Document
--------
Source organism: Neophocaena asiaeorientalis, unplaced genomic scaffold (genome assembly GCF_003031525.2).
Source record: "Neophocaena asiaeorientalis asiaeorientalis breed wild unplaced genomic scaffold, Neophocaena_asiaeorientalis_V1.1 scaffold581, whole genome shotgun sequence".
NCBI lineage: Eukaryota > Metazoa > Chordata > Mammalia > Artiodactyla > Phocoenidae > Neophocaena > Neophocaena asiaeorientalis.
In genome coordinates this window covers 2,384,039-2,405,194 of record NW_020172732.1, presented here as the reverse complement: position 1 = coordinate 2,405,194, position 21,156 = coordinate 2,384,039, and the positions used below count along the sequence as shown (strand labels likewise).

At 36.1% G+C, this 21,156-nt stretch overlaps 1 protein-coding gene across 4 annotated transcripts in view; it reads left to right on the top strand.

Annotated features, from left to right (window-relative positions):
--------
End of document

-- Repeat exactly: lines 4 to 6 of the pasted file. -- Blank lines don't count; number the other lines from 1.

In genome coordinates this window covers 2,384,039-2,405,194 of record NW_020172732.1, presented here as the reverse complement: position 1 = coordinate 2,405,194, position 21,156 = coordinate 2,384,039, and the positions used below count along the sequence as shown (strand labels likewise).

At 36.1% G+C, this 21,156-nt stretch overlaps 1 protein-coding gene across 4 annotated transcripts in view; it reads left to right on the top strand.

Annotated features, from left to right (window-relative positions):